Ship to Ship mooring incident

Outline:

Specialist operations require extra diligence.

What the reporter told us:

A ship to ship transfer was taking place between a 106,000DWT tanker (discharging) and a 40,000DWT tanker (loading), the transfer was completed at 10:36 and cargo hose disconnection was completed at 10:42.

Shortly afterwards, at 11:00, the person in overall advisory control (POAC) informed both vessels to prepare to commence the unmooring operation due to rapidly deteriorating weather conditions. The departure checklist was completed at 11:12, by which time the actual weather conditions were wind NE 25kts, gusting 30kts, with a NE swell of 3m (both elements exceeded the agreed weather criteria for the STS operation).

The agreed unmooring plan called for the larger vessel’s fore and aft wires to be cast-off first. This was to be followed by the simultaneous release of all the smaller tanker’s head and stern lines.

At 11:25 the smaller tanker’s two (2) aft spring lines parted. At this time, the larger ship requested the smaller tanker to run off its three (3) headlines and two (2) forward back springs as his crew (large tanker) were unable to release them.

At 11:30 the unmooring operation was completed. Subsequently, the mooring ropes released into the water were returned to the smaller tanker by a service vessel.

Additional Information: The deterioration in the weather had been forecast but not until later in the day. There were no tugs available at the site of the STS transfer.

CHIRP comment:

Ship to Ship (STS) transfers are specialist operations fraught with potential hazards with parting mooring lines being high on the list of possible dangers.

  • Two dissimilar vessels will each have their respective pitch, roll, heave, surge, yaw, and sway movement periods, potentially in opposition to each other at any given moment. This can put tremendous snatch loading on the mooring lines.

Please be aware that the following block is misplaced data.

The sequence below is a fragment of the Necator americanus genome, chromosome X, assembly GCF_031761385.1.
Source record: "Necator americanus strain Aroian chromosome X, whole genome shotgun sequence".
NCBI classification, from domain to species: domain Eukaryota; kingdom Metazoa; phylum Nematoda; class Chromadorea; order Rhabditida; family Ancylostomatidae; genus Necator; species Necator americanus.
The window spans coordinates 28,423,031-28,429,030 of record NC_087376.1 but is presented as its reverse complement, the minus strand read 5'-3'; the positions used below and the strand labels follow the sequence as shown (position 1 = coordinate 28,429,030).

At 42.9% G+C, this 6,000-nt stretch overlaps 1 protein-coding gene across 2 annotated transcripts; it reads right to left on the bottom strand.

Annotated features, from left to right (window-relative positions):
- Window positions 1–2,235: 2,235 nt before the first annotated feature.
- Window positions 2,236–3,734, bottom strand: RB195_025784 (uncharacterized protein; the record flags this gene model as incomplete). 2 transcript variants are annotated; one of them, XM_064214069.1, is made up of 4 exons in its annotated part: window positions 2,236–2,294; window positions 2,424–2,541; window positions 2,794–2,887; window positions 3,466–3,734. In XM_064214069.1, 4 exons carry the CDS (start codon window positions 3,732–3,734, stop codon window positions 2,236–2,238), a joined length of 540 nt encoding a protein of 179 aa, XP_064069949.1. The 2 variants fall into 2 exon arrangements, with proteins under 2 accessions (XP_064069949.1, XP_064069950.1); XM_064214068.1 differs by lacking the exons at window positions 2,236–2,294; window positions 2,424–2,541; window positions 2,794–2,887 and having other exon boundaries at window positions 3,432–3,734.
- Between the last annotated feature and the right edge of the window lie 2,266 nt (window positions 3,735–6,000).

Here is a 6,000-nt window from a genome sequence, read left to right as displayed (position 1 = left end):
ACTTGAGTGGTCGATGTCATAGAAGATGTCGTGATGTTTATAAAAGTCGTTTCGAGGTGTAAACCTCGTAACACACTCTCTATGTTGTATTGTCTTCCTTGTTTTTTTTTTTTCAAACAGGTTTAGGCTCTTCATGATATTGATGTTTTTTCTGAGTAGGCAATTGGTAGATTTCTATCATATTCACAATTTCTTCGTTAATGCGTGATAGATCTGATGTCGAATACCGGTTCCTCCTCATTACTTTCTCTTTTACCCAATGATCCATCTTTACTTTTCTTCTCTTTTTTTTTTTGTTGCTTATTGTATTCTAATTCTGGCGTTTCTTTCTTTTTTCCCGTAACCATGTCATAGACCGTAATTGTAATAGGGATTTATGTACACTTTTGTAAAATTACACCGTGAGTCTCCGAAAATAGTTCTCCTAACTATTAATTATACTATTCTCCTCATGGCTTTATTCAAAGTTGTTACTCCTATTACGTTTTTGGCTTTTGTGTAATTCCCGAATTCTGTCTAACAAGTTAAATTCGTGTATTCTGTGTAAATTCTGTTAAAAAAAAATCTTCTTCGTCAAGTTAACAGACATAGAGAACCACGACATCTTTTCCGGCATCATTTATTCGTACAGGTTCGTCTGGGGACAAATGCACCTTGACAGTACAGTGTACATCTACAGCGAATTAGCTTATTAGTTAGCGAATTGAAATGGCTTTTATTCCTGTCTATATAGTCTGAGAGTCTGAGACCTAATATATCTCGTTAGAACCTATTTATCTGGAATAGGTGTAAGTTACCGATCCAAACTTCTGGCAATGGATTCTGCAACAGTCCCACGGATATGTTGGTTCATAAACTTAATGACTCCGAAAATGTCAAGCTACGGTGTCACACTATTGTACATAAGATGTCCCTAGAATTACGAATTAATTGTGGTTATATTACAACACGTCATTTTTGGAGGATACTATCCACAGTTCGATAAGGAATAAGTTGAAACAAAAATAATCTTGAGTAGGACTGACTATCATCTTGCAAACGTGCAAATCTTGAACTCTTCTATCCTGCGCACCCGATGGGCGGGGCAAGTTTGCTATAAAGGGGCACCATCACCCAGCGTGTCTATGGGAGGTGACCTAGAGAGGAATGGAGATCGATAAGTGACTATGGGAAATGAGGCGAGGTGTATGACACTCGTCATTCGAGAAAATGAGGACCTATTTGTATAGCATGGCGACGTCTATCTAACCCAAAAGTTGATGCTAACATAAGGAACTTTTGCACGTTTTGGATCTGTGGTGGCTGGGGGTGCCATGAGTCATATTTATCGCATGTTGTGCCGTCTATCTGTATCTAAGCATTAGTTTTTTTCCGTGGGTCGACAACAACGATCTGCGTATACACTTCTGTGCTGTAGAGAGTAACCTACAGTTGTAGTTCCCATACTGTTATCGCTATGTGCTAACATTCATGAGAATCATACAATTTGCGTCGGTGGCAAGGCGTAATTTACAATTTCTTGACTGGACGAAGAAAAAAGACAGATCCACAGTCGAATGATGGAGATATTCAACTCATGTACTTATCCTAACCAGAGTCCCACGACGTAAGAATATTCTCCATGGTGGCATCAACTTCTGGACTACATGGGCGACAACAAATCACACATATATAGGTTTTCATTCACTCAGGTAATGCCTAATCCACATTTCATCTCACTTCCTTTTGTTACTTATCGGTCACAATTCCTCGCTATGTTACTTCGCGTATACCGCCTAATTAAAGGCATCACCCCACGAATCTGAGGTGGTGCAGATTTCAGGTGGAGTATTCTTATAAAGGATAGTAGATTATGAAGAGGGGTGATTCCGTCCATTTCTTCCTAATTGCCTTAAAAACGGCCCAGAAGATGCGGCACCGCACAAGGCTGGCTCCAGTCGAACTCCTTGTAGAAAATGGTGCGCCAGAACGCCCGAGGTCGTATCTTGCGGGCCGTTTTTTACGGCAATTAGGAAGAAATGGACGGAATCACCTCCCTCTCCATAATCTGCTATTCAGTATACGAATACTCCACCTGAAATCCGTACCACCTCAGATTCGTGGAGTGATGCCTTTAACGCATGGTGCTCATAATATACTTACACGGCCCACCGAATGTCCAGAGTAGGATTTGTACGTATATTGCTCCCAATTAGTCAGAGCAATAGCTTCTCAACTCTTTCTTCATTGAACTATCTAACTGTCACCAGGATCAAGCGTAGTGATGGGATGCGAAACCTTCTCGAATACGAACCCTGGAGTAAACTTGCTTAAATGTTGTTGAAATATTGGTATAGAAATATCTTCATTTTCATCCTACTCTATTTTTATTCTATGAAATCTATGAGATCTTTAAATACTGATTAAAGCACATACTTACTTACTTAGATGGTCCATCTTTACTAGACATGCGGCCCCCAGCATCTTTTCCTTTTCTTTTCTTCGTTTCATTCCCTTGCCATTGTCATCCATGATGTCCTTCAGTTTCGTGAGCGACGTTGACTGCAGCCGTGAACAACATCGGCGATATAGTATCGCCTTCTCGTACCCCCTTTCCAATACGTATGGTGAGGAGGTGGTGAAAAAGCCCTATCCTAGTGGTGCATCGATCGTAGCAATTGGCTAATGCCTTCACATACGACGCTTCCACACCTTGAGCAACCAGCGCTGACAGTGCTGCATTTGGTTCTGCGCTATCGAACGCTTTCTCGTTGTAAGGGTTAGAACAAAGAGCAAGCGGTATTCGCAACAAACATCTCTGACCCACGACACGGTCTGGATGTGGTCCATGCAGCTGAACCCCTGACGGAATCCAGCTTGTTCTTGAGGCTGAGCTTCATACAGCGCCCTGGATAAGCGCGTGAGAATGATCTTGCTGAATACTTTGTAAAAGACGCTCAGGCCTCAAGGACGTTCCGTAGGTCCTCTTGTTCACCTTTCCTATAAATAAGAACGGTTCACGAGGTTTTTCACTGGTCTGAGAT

Image courtesy of Witherby Publishing

 

  • This differing movement makes balancing the load on the mooring lines more difficult than conventional mooring operations.
  • For this reason, ship to ship transfers should be carried out only under favourable weather conditions with constant monitoring required to ensure that the agreed weather parameters are not exceeded – especially the sea and swell conditions.
  • Weather forecasts are more important to a vessel engaged in an STS operation than they are at sea, due to the proximity of obstructions and hazards.
  • The authority to cease STS operations rests with both ships involved, either one can stop the operation on the grounds of safety.
  • STS operations will normally have their own mooring requirements but if not, or if there is any dispute, then the OCIMF Mooring Guide (MEG4) should be considered the definitive mooring guide.
  • All crew members of vessels involved in STS operations should be fully conversant with all aspects of the agreed standard operating procedures including any special arrangements for quick release of mooring lines if this becomes necessary. Regular emergency preparedness exercises for unmooring should be practised.
  • It is important that all mooring lines in each of the three (3) groups, breast lines, spring lines, and head / stern lines are of the same size, construction, breaking strength and length to ensure equal tension on all lines. Dissimilar characteristics within a group can lead to rapid parting of mooring lines.

Image courtesy of Witherby Publishing

 

 

Report Ends………………………….

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